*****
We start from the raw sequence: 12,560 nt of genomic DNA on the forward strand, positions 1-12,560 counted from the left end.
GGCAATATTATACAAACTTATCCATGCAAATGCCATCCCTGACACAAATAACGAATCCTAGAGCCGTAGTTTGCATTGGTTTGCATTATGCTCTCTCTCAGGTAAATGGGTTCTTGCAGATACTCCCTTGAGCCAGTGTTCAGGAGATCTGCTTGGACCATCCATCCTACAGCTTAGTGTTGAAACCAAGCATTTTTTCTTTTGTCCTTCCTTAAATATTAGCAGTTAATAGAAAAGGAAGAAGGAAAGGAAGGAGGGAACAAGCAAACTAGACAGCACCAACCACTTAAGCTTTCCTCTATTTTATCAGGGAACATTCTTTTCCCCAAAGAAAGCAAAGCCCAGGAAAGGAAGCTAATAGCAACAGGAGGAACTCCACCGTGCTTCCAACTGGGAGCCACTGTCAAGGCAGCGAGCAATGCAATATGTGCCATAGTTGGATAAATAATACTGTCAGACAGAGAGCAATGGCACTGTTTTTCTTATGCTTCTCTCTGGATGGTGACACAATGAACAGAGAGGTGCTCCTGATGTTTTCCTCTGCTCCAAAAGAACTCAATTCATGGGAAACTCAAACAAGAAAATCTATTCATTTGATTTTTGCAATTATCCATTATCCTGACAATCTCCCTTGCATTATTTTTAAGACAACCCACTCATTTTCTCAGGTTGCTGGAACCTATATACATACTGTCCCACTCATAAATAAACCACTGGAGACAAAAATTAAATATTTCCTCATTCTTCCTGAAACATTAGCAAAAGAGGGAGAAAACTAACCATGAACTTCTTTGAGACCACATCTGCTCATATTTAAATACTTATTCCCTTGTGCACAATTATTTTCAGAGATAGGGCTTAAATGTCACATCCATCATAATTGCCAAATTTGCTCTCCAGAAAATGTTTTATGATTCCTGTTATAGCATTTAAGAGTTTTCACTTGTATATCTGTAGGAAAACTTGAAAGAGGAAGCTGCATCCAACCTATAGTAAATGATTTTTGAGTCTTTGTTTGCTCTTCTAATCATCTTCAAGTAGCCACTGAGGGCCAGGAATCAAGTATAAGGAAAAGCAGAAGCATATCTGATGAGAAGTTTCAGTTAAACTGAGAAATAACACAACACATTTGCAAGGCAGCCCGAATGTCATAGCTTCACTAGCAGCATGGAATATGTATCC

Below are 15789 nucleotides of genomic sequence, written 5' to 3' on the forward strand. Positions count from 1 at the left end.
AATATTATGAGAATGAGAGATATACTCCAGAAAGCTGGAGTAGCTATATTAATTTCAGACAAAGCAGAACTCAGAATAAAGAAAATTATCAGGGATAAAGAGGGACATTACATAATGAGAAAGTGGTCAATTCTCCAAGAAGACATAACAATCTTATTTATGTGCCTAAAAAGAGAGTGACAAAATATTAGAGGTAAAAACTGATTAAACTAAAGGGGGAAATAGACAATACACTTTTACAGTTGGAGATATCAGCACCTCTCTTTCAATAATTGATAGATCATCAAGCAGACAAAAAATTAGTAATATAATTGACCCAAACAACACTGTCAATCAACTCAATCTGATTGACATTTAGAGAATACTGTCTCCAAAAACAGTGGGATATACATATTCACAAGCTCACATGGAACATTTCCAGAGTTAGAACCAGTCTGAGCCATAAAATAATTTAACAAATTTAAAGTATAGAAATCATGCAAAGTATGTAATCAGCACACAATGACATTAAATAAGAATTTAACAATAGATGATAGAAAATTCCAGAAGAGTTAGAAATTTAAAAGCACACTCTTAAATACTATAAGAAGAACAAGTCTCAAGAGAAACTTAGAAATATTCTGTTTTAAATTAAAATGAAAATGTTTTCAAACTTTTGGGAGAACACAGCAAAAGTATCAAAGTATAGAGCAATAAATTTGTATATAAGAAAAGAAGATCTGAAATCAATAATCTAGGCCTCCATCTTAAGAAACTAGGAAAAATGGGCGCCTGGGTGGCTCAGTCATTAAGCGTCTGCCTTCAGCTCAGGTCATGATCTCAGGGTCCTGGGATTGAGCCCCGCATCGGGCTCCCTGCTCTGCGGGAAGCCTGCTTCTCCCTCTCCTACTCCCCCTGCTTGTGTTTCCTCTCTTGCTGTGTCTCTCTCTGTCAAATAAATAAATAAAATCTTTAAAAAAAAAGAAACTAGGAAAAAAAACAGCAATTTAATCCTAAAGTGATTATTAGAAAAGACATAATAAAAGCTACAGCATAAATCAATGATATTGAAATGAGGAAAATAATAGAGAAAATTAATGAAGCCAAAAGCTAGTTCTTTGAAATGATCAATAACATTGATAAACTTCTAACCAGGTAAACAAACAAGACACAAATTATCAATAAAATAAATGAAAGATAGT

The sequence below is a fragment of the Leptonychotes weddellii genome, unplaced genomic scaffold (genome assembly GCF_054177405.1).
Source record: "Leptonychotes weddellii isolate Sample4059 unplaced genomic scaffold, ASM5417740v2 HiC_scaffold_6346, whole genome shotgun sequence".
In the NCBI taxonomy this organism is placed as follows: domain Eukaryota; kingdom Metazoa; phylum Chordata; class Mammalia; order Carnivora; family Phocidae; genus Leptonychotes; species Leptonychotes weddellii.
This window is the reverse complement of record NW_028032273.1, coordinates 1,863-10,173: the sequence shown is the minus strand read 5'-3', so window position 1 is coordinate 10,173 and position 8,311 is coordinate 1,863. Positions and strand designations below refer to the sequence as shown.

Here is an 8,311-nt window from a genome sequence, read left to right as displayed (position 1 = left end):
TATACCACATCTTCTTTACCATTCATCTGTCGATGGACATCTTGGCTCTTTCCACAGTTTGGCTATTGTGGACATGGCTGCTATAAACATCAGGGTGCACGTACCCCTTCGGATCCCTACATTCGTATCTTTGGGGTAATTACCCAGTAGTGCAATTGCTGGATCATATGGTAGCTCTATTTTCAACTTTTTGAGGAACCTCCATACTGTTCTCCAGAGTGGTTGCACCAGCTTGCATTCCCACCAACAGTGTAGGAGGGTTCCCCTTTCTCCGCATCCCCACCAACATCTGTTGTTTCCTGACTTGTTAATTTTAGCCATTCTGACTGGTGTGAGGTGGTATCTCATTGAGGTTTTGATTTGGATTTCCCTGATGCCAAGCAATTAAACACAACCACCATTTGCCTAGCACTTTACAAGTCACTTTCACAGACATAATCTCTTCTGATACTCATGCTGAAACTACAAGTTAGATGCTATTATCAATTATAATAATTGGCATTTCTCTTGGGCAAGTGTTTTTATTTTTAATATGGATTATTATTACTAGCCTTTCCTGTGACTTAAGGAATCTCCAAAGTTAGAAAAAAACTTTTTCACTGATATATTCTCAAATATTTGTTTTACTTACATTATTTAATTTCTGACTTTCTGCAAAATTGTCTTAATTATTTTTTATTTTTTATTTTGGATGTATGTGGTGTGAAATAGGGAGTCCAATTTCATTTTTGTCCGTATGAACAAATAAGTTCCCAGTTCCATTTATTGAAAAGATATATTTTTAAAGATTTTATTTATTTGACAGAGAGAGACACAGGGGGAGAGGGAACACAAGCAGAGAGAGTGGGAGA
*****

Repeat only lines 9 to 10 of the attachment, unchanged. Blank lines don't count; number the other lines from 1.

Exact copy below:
Here is an 8,311-nt window from a genome sequence, read left to right as displayed (position 1 = left end):
TATACCACATCTTCTTTACCATTCATCTGTCGATGGACATCTTGGCTCTTTCCACAGTTTGGCTATTGTGGACATGGCTGCTATAAACATCAGGGTGCACGTACCCCTTCGGATCCCTACATTCGTATCTTTGGGGTAATTACCCAGTAGTGCAATTGCTGGATCATATGGTAGCTCTATTTTCAACTTTTTGAGGAACCTCCATACTGTTCTCCAGAGTGGTTGCACCAGCTTGCATTCCCACCAACAGTGTAGGAGGGTTCCCCTTTCTCCGCATCCCCACCAACATCTGTTGTTTCCTGACTTGTTAATTTTAGCCATTCTGACTGGTGTGAGGTGGTATCTCATTGAGGTTTTGATTTGGATTTCCCTGATGCCAAGCAATTAAACACAACCACCATTTGCCTAGCACTTTACAAGTCACTTTCACAGACATAATCTCTTCTGATACTCATGCTGAAACTACAAGTTAGATGCTATTATCAATTATAATAATTGGCATTTCTCTTGGGCAAGTGTTTTTATTTTTAATATGGATTATTATTACTAGCCTTTCCTGTGACTTAAGGAATCTCCAAAGTTAGAAAAAAACTTTTTCACTGATATATTCTCAAATATTTGTTTTACTTACATTATTTAATTTCTGACTTTCTGCAAAATTGTCTTAATTATTTTTTATTTTTTATTTTGGATGTATGTGGTGTGAAATAGGGAGTCCAATTTCATTTTTGTCCGTATGAACAAATAAGTTCCCAGTTCCATTTATTGAAAAGATATATTTTTAAAGATTTTATTTATTTGACAGAGAGAGACACAGGGGGAGAGGGAACACAAGCAGAGAGAGTGGGAGA